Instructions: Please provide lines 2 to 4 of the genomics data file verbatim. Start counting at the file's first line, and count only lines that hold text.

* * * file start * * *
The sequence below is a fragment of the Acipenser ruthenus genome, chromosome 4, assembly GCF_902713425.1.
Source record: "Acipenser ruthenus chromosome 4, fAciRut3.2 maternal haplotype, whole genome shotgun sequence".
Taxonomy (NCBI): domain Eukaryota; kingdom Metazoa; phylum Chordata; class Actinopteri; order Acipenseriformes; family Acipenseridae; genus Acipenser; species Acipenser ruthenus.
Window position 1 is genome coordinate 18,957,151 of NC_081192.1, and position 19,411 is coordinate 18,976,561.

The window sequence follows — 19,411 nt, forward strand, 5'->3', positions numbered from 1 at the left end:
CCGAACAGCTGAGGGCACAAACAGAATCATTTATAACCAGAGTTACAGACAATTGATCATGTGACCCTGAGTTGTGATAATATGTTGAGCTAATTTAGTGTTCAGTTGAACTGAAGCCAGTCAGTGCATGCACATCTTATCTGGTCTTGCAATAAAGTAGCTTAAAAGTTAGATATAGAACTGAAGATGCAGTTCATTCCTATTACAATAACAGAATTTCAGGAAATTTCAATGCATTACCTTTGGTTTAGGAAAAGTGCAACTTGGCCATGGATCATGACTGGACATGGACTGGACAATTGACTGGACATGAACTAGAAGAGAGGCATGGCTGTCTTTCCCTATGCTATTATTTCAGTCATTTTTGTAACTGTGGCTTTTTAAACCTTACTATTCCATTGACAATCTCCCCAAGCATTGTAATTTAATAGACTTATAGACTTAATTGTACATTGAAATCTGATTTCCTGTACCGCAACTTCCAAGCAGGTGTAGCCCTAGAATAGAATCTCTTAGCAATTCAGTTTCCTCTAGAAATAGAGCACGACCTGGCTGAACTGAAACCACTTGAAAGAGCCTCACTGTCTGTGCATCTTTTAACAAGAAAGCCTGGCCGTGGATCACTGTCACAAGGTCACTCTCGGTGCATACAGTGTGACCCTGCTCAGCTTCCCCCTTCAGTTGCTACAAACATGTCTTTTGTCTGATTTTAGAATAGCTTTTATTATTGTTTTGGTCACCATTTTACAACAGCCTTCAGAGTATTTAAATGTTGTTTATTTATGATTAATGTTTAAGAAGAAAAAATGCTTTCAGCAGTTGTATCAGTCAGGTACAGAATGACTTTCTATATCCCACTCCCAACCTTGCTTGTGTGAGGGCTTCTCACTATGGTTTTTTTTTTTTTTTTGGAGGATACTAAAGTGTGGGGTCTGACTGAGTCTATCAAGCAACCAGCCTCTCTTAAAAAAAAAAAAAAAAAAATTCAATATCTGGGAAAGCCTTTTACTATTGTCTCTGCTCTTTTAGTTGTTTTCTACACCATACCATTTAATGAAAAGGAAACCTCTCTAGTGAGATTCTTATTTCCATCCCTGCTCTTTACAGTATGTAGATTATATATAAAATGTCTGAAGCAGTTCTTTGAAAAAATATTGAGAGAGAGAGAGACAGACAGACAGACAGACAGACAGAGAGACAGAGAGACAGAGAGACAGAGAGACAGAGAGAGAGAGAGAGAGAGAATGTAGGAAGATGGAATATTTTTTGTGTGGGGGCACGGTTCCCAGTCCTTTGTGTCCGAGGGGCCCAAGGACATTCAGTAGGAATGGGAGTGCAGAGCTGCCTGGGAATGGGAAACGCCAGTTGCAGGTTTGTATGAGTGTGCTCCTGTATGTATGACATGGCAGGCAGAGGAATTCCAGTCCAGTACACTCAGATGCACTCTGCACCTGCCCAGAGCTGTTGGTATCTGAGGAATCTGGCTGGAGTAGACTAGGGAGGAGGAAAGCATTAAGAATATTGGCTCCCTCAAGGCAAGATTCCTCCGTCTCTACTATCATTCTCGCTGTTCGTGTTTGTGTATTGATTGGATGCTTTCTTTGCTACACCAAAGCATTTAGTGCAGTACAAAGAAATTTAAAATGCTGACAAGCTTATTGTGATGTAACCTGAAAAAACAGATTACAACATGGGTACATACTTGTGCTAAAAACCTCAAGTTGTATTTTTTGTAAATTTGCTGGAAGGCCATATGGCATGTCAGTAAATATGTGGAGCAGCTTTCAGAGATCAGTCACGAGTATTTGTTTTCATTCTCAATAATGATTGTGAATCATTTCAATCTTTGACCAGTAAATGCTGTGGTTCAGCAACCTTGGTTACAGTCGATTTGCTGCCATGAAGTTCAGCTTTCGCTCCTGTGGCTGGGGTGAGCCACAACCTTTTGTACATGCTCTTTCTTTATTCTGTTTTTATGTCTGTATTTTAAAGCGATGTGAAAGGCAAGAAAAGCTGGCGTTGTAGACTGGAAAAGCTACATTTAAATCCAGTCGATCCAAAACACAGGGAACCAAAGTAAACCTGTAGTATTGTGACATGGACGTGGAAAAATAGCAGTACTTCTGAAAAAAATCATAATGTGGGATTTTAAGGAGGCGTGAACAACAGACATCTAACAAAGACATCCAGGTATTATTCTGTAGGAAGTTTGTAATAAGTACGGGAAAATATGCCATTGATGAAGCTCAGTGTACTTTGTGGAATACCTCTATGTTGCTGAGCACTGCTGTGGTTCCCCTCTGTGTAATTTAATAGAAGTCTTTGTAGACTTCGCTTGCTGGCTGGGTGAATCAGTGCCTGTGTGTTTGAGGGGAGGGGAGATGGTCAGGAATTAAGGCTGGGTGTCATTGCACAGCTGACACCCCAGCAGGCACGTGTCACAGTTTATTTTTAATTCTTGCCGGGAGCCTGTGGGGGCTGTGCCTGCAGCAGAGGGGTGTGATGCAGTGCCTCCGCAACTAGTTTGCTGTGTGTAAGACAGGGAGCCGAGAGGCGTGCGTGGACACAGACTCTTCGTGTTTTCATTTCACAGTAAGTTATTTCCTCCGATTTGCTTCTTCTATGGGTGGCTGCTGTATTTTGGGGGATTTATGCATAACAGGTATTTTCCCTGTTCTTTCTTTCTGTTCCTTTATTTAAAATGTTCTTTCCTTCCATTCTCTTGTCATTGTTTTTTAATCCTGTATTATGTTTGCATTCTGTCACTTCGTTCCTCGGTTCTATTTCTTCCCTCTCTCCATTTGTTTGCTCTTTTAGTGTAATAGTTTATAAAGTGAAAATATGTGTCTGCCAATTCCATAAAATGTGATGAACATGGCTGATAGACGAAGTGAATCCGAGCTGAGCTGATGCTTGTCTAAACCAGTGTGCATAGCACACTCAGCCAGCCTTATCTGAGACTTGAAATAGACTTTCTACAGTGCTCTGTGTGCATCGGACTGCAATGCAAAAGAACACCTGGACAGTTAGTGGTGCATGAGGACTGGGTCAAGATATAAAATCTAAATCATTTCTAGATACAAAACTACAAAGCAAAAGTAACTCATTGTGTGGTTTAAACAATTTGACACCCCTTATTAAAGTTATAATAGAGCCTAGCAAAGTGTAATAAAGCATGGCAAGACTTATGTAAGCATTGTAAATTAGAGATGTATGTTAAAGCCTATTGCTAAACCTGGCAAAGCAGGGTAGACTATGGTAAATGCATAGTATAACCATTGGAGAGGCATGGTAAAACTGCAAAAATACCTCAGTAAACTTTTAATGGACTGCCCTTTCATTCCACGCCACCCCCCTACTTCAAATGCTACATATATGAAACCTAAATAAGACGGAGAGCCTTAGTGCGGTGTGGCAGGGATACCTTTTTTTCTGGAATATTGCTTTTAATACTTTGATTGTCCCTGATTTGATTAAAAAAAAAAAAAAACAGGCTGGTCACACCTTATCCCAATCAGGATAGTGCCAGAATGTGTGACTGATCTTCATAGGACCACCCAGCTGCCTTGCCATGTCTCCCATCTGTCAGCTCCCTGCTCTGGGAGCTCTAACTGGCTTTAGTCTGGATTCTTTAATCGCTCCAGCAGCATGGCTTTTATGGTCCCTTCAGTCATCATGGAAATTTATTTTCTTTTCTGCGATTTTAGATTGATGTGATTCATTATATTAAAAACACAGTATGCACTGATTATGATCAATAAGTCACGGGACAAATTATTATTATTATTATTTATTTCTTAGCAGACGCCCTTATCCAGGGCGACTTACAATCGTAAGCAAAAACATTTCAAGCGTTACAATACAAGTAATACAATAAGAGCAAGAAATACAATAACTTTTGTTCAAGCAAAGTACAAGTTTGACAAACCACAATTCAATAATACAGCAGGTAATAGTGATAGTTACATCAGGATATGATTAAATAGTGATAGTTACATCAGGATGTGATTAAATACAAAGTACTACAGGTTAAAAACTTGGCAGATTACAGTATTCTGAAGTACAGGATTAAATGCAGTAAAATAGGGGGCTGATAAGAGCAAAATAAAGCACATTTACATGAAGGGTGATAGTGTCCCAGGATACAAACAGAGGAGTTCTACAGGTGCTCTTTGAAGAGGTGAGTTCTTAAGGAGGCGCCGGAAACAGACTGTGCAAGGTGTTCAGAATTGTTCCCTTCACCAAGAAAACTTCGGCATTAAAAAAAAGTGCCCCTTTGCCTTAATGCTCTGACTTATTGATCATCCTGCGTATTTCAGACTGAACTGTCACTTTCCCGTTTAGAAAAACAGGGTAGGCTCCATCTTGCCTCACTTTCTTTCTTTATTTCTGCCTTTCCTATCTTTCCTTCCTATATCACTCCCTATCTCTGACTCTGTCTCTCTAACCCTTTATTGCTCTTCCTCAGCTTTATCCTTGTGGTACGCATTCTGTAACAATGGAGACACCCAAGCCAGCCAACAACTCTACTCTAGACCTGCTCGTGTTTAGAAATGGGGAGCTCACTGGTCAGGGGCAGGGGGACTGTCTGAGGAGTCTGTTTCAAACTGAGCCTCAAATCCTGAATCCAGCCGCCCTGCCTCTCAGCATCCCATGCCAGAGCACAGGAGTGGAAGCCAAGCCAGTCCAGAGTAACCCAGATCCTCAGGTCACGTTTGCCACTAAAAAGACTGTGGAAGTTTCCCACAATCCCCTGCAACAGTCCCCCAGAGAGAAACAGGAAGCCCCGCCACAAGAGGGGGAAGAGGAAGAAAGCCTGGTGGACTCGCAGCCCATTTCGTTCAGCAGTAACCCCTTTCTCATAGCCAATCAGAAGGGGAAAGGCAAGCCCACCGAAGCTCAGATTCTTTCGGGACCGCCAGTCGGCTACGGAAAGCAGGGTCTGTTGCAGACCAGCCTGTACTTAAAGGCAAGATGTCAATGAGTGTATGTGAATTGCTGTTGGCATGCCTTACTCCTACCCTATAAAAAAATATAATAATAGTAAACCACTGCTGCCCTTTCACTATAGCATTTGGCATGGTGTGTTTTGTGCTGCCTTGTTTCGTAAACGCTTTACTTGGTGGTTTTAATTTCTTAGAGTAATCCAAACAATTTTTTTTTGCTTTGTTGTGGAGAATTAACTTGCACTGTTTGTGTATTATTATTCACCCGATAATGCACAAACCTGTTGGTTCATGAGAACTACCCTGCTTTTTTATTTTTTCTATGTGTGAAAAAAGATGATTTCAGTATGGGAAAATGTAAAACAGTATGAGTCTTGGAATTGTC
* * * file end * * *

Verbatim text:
Source record: "Acipenser ruthenus chromosome 4, fAciRut3.2 maternal haplotype, whole genome shotgun sequence".
Taxonomy (NCBI): domain Eukaryota; kingdom Metazoa; phylum Chordata; class Actinopteri; order Acipenseriformes; family Acipenseridae; genus Acipenser; species Acipenser ruthenus.
Window position 1 is genome coordinate 18,957,151 of NC_081192.1, and position 19,411 is coordinate 18,976,561.